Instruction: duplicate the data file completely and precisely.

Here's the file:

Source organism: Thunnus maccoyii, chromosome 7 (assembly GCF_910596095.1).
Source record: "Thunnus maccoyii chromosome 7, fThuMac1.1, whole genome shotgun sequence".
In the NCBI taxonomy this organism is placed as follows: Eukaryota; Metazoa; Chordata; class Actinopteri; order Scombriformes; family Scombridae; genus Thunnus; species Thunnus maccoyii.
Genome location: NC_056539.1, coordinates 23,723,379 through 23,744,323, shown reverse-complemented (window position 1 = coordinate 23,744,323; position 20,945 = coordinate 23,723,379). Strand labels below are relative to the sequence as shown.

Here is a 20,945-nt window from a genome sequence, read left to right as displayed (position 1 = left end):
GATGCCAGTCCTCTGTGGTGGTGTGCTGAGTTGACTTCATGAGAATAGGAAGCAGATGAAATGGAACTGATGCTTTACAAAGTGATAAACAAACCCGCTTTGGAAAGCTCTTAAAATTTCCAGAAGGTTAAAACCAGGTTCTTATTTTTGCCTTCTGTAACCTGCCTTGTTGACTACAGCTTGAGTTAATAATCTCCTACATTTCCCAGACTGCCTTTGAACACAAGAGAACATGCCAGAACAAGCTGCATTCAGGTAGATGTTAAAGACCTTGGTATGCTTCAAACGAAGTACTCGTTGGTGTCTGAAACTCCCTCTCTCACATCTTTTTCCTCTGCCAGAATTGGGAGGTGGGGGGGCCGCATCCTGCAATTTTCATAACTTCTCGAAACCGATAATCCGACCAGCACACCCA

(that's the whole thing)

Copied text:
Source organism: Thunnus maccoyii, chromosome 7 (assembly GCF_910596095.1).
Source record: "Thunnus maccoyii chromosome 7, fThuMac1.1, whole genome shotgun sequence".
In the NCBI taxonomy this organism is placed as follows: Eukaryota; Metazoa; Chordata; class Actinopteri; order Scombriformes; family Scombridae; genus Thunnus; species Thunnus maccoyii.
Genome location: NC_056539.1, coordinates 23,723,379 through 23,744,323, shown reverse-complemented (window position 1 = coordinate 23,744,323; position 20,945 = coordinate 23,723,379). Strand labels below are relative to the sequence as shown.

Here is a 20,945-nt window from a genome sequence, read left to right as displayed (position 1 = left end):
GATGCCAGTCCTCTGTGGTGGTGTGCTGAGTTGACTTCATGAGAATAGGAAGCAGATGAAATGGAACTGATGCTTTACAAAGTGATAAACAAACCCGCTTTGGAAAGCTCTTAAAATTTCCAGAAGGTTAAAACCAGGTTCTTATTTTTGCCTTCTGTAACCTGCCTTGTTGACTACAGCTTGAGTTAATAATCTCCTACATTTCCCAGACTGCCTTTGAACACAAGAGAACATGCCAGAACAAGCTGCATTCAGGTAGATGTTAAAGACCTTGGTATGCTTCAAACGAAGTACTCGTTGGTGTCTGAAACTCCCTCTCTCACATCTTTTTCCTCTGCCAGAATTGGGAGGTGGGGGGGCCGCATCCTGCAATTTTCATAACTTCTCGAAACCGATAATCCGACCAGCACACCCA